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Currying is a functional programming language operation performed on functions of more than one argument. Currying a function f of two arguments produces a function g of one argument that returns a function of one argument such that f(x, y) equals (g(x))(y), or in Lisp notation (f x y) equals ((g x) y). By extension, fully currying a function f of three arguments produces g such that f(x, y, z) equals ((g(x))(y))(z), or in Lisp notation (f x y z) equals (((g x) y) z).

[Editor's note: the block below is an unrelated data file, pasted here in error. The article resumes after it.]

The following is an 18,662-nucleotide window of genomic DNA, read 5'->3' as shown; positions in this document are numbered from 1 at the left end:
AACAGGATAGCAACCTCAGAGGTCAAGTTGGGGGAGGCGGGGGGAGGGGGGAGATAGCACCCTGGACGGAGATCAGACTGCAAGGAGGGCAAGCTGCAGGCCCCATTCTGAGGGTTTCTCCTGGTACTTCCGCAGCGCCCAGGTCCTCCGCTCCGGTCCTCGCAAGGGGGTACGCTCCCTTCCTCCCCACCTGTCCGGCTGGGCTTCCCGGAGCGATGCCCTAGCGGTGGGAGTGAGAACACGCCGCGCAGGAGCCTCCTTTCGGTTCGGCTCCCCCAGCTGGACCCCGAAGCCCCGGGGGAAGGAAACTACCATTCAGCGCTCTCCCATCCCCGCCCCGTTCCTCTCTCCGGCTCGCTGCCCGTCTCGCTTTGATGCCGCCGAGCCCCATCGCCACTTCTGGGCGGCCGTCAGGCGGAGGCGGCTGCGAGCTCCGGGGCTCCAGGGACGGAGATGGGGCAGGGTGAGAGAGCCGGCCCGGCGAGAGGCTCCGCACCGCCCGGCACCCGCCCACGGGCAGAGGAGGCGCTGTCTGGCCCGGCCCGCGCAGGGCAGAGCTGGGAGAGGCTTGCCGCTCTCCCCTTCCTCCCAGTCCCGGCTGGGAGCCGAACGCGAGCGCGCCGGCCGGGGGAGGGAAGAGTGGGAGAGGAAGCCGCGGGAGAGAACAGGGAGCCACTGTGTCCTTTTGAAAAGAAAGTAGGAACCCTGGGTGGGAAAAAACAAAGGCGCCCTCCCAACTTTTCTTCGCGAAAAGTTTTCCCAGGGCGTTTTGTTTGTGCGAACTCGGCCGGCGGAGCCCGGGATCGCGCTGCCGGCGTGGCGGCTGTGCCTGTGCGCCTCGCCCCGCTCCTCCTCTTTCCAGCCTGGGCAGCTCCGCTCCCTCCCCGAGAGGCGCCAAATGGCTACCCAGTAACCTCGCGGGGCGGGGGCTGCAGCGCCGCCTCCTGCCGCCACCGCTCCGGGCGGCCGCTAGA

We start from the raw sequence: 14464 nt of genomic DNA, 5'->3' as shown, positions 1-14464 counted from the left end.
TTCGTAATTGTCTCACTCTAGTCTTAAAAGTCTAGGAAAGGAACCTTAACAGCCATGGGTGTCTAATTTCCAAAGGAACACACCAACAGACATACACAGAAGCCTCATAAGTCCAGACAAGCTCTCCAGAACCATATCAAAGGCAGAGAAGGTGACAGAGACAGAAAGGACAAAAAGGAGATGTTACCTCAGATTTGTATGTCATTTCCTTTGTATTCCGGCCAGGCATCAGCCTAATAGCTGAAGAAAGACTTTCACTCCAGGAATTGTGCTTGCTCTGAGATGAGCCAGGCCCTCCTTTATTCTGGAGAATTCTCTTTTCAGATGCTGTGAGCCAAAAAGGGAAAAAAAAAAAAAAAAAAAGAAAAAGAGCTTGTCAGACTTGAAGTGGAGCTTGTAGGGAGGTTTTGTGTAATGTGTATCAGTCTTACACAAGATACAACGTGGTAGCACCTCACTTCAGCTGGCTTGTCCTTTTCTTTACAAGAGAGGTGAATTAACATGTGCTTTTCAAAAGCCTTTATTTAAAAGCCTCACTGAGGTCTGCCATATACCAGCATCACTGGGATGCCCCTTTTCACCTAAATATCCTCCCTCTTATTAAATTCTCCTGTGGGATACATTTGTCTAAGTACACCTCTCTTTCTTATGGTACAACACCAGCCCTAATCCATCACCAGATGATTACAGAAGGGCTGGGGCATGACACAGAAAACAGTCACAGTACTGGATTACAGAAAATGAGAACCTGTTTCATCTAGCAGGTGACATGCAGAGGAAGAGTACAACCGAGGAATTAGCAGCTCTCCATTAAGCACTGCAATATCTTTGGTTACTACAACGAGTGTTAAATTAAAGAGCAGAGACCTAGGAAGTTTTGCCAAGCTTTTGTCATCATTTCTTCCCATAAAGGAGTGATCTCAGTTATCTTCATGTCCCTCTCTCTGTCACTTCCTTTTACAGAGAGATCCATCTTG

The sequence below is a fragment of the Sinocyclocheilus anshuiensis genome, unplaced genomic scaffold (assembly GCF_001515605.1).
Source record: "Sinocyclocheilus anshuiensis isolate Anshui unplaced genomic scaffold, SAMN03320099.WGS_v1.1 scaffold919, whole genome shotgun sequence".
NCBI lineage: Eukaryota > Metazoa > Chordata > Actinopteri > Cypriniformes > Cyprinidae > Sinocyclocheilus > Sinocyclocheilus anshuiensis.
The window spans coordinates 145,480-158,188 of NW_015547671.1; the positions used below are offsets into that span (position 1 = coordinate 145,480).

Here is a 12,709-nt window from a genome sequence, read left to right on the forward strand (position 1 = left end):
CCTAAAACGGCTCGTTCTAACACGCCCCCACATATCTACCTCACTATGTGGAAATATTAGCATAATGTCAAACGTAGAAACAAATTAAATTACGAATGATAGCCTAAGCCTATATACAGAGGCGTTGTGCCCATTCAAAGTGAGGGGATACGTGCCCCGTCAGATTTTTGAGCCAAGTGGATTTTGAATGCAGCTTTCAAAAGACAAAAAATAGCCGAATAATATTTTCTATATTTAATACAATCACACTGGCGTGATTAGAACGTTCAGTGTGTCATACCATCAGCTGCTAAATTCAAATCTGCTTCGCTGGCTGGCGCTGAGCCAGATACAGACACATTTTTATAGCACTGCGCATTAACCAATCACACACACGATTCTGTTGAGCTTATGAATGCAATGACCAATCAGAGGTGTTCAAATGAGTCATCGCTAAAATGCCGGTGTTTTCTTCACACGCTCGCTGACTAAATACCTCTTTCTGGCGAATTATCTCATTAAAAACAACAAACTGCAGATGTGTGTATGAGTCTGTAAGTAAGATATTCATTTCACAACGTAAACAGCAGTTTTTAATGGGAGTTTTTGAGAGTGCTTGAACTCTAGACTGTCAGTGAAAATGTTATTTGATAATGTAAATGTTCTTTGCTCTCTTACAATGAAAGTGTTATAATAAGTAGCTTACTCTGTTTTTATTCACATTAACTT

To do currying in the Scheme programming language:

(define curry2
  (lambda (f)
    (lambda (x)    ; take the first argument
      (lambda y    ; and the rest of the args as a list
        (f x . y)))))

If g equals (curry2 f), then (f x y) equals ((g x) y), and (f x y z) equals ((g x) y z). (To do: Add Scheme language definition for currying to any given depth.)

The ML language automatically fully curries functions called with too few arguments.

Currying is named after the logician Haskell Curry.

See also Haskell programming language.